The wail of distant sirens punctuate my conversation with Dani Shapiro; we're speaking over the phone, me in New York and she in Italy, about her latest book, Hourglass, a slim, profound meditation on the topics of marriage, memory, and, of course, time.
It's an appropriate, if muted, soundtrack. First, because Shapiro is in Italy for the Sirenland Writer's Conference, which she co-founded more than a decade ago. And then, also, because the urgency inherent to a siren's wail speaks not just to the trauma at hand, whatever that may be, but also to a larger emergency; the reality that we are all doomed, that life is ephemeral, but that finding value in that which is ultimately transitory, is still a worthwhile, even necessary, goal. A siren speaks to the idea that time is running out. It demands that we assess where we are at the moment, where we've been, and where we're going. A siren speaks to mortality, yes, but also to the conditions of life—and the conditions on life—and thus it also evokes more than just a specter of death, but rather one of time and the passing of seconds and hours and days and months and years, and all the living that goes on within them.
In Hourglass, Shapiro dives deep into themes of time, yes, but also love, both marital and filial, and loss. It's a profoundly personal book (of course; it is a memoir), not merely because it reveals details of Shapiro's life, but rather because it's so clear that the stories which Shapiro recounts are not among those that are always easy to tell. This book feels born of the ideas that plague you when you're up late at night, unable to sleep. Shapiro tells me, "Hourglass is my ninth book. I've come to understand when the thought of digging into something terrifies me, that's a sign that it's exactly where I need to go."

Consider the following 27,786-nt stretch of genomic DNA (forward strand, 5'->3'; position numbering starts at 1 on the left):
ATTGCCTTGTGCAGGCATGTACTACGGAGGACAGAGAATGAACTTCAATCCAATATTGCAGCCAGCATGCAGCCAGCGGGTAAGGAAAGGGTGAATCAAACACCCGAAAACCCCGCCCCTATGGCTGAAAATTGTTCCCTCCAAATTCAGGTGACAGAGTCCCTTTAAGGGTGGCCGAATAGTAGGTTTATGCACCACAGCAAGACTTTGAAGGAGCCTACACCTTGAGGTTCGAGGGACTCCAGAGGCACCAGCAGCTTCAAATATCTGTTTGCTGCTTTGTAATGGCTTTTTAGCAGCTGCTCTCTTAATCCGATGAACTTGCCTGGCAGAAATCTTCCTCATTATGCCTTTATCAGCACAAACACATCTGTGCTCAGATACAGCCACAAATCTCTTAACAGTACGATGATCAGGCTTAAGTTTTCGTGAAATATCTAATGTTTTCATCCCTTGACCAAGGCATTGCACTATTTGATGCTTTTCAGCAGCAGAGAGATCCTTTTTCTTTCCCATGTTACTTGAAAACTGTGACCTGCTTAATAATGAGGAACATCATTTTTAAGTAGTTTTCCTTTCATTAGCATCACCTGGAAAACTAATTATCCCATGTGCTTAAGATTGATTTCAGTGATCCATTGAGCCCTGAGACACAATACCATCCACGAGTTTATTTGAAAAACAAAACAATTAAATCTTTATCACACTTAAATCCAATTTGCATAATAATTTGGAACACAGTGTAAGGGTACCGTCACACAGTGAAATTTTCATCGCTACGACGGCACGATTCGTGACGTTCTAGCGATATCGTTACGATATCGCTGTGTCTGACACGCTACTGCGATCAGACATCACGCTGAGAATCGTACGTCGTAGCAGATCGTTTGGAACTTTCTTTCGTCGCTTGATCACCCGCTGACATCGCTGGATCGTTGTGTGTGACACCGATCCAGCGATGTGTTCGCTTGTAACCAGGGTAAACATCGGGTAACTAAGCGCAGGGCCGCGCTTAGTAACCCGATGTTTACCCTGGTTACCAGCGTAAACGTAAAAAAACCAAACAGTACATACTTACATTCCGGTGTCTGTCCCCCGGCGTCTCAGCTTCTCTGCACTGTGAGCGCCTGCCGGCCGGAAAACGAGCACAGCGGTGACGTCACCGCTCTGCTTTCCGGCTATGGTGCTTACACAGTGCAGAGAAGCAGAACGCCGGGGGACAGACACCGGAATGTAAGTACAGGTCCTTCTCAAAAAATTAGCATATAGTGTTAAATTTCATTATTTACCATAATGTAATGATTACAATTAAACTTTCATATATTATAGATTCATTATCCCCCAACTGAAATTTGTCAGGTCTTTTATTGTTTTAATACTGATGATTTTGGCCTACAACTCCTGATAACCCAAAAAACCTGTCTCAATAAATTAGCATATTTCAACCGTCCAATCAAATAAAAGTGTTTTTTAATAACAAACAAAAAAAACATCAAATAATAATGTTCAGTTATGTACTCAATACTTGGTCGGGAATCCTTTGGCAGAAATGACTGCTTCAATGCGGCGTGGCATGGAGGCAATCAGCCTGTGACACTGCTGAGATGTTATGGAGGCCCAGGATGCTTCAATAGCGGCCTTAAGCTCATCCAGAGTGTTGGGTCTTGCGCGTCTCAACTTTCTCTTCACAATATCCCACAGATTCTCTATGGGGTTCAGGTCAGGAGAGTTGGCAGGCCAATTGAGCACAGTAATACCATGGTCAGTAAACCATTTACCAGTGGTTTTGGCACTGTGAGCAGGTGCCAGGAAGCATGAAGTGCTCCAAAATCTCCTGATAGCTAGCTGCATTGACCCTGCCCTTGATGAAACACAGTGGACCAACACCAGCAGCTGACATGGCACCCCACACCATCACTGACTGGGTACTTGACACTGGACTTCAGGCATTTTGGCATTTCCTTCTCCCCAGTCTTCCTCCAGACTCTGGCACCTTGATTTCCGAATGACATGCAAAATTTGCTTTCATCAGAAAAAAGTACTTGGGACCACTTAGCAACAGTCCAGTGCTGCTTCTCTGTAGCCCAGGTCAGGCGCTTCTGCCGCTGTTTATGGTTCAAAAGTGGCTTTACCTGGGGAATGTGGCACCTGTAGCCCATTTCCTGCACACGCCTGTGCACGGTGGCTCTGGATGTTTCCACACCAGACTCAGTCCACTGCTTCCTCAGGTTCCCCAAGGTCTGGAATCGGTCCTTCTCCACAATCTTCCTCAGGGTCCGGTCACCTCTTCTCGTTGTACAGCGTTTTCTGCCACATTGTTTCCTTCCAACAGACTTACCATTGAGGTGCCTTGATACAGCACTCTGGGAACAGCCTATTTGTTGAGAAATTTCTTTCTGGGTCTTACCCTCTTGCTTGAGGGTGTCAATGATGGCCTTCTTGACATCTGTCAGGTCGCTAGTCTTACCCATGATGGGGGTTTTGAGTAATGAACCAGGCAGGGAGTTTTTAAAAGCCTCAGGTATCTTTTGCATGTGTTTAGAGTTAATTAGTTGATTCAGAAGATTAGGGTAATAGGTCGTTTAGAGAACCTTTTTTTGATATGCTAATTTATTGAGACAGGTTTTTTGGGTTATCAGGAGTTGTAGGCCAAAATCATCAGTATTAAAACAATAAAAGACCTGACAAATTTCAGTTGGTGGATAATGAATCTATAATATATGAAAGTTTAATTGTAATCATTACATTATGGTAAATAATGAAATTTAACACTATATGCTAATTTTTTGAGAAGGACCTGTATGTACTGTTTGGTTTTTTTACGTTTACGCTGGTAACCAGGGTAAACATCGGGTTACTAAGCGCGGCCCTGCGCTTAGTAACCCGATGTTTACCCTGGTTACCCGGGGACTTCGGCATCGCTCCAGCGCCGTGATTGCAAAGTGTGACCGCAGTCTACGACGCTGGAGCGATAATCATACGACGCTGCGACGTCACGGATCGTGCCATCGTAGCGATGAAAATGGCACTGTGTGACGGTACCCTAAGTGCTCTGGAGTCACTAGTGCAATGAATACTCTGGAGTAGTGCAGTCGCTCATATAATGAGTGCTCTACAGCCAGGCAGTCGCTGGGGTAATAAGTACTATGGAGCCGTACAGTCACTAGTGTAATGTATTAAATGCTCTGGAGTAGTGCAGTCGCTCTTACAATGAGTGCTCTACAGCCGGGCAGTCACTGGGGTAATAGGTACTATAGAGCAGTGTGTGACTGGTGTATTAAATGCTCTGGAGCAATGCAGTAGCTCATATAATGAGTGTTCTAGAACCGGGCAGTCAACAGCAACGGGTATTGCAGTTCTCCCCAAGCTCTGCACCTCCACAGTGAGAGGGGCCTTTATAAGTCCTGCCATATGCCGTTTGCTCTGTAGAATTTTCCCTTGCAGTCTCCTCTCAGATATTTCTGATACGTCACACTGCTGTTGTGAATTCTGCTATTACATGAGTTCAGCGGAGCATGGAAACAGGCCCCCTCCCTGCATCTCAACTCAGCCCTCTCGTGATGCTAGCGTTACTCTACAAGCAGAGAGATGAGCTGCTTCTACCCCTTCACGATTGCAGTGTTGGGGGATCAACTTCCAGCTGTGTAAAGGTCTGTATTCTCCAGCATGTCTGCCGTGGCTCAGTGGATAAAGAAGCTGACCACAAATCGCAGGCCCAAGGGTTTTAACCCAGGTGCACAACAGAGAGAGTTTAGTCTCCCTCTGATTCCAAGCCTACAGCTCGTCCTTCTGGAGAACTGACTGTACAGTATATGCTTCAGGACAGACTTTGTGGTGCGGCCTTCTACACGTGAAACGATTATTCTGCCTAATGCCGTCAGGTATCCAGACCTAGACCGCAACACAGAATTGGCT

Specifically what made Shapiro wary was writing about her marriage, which she does in great detail in Hourglass. She tells me about writing an essay about going on the Virtual Dementia Tour, an experience which she relates in Hourglass and in which people can experience what it is to suffer from dementia, to lose all sense of where and who they are in the world. But by the time she finished that piece, which was centered around "time, memory, and what we inherit," Shapiro realized that it was actually a book. "It was about marriage," she tells me. "I had been tiptoeing around what it is to go through life alongside another human being, and having no escape hatch. My mind was inquiring into what it is to form ourselves alongside each other, both in harmony and friction."
While it might seem terrifying to most people to either be the writer or the subject of a memoir centered around marriage, Shapiro's husband not only happens to also be a writer but also, as Shapiro tells me, has always known that "at some point, I would write about him." And, in fact, as Shapiro wrote the book and gave pages of it to her husband, his comments included, "You're not being hard enough on me." Shapiro says, "The permission he gave me, by saying that, was tremendous. The endeavor of me writing this is something he had a lot of respect for... He cared about what was true."